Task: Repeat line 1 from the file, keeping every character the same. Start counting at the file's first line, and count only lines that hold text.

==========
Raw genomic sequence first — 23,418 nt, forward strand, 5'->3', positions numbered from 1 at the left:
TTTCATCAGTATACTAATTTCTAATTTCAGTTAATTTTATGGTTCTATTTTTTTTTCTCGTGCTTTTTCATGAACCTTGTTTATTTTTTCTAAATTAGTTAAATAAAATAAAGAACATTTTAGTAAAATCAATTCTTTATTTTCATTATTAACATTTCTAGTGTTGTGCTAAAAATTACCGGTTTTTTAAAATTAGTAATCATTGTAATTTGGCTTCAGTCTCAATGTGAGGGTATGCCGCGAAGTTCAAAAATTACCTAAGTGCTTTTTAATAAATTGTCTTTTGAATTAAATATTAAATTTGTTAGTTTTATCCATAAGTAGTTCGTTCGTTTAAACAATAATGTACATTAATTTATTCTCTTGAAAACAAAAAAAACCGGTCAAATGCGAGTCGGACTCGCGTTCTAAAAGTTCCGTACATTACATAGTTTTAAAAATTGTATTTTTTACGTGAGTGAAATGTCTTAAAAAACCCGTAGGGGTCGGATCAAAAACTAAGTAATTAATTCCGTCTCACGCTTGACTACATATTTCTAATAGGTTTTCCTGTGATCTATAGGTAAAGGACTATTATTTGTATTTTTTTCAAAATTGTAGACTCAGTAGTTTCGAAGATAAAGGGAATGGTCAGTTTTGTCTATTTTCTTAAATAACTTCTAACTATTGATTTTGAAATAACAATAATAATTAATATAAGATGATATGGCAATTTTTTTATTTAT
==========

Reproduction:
Raw genomic sequence first — 23,418 nt, forward strand, 5'->3', positions numbered from 1 at the left: